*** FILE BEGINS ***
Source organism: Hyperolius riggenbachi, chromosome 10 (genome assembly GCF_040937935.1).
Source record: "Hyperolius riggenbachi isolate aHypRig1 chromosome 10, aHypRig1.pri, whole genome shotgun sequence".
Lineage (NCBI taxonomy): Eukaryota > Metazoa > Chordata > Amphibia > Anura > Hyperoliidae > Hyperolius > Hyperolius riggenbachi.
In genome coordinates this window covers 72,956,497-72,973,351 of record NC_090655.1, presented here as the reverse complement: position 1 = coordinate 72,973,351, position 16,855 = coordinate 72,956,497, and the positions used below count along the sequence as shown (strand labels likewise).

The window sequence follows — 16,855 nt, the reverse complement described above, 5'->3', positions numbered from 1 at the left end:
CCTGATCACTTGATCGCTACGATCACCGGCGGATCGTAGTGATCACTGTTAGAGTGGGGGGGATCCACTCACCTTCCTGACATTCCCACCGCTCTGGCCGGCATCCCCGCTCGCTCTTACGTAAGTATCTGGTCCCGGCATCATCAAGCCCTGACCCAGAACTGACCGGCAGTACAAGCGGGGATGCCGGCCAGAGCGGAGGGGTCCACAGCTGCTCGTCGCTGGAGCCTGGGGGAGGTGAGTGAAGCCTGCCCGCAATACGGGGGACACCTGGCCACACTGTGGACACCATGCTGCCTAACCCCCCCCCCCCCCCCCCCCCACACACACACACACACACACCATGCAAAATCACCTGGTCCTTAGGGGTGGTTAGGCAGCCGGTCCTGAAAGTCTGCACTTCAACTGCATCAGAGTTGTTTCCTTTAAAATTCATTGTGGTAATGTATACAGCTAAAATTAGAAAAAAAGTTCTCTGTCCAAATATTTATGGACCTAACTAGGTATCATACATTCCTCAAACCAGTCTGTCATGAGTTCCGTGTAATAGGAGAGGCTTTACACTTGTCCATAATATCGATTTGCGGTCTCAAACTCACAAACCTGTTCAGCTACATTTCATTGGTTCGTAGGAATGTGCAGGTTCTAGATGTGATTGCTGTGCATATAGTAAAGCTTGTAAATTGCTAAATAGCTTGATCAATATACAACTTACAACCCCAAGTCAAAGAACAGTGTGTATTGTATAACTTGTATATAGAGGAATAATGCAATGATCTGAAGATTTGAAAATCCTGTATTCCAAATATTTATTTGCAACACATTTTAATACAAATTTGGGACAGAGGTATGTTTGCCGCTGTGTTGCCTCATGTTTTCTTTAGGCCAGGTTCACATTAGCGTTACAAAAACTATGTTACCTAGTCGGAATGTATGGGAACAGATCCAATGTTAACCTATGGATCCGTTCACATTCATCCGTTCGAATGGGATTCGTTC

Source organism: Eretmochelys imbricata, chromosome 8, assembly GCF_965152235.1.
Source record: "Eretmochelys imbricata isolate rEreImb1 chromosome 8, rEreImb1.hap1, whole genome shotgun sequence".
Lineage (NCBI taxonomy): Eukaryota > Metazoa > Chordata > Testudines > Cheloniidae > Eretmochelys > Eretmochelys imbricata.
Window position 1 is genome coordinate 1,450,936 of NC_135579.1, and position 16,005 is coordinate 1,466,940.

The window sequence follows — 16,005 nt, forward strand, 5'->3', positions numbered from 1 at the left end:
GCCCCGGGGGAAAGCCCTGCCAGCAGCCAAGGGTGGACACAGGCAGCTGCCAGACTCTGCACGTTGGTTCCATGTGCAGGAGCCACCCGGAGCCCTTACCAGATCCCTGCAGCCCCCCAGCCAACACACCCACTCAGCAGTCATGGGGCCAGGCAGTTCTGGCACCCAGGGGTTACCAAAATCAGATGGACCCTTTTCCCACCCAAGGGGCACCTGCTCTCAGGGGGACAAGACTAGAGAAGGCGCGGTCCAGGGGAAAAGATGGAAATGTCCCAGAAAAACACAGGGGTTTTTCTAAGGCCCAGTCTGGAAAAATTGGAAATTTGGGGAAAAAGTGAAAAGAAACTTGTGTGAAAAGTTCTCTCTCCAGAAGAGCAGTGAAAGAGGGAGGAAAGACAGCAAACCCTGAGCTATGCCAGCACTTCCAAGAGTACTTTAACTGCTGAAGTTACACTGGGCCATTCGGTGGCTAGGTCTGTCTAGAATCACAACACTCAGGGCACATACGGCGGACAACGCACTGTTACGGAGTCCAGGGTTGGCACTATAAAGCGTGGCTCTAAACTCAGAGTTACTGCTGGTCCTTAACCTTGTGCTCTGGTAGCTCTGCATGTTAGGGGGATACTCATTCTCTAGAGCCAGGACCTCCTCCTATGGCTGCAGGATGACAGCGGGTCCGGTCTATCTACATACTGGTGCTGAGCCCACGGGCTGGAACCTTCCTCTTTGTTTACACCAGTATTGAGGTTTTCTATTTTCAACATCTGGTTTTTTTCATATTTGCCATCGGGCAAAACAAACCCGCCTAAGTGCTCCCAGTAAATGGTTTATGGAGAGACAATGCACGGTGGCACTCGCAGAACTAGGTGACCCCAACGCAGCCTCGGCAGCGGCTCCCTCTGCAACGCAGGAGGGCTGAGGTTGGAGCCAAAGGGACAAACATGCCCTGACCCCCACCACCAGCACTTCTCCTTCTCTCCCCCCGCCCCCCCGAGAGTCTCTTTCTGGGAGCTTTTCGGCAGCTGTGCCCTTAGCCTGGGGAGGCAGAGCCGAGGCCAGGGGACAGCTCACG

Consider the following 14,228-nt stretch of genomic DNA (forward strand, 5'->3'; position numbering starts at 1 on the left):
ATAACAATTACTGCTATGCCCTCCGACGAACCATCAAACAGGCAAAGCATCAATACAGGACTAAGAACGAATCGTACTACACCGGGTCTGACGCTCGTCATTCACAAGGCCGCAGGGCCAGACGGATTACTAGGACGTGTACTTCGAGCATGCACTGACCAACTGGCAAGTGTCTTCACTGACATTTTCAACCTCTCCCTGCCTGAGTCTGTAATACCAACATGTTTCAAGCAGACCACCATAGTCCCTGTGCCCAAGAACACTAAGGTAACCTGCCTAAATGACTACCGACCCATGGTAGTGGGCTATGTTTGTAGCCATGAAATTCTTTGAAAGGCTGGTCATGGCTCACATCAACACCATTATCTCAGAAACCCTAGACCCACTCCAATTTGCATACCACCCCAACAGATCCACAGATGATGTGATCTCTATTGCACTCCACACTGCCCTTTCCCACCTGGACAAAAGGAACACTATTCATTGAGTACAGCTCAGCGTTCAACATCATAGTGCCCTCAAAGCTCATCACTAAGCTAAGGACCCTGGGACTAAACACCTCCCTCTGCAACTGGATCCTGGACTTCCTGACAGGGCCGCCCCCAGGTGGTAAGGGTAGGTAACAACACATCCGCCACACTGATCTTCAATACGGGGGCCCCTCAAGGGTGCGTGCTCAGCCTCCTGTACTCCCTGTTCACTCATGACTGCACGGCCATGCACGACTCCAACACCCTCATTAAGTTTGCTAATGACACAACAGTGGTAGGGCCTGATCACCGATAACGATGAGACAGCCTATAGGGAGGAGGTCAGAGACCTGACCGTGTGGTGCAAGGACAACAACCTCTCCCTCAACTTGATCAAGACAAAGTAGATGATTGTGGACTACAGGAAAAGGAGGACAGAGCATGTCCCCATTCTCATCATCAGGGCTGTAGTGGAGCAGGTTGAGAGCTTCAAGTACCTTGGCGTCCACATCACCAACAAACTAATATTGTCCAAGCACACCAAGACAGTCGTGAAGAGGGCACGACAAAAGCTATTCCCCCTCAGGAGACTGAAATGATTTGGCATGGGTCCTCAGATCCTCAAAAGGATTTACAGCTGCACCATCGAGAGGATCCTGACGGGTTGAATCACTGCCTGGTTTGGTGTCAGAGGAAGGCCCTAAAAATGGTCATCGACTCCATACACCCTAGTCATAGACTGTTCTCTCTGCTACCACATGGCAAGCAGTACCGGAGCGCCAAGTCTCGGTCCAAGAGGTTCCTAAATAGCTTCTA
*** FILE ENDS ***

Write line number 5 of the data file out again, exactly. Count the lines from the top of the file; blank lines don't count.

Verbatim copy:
The window sequence follows — 16,855 nt, the reverse complement described above, 5'->3', positions numbered from 1 at the left end: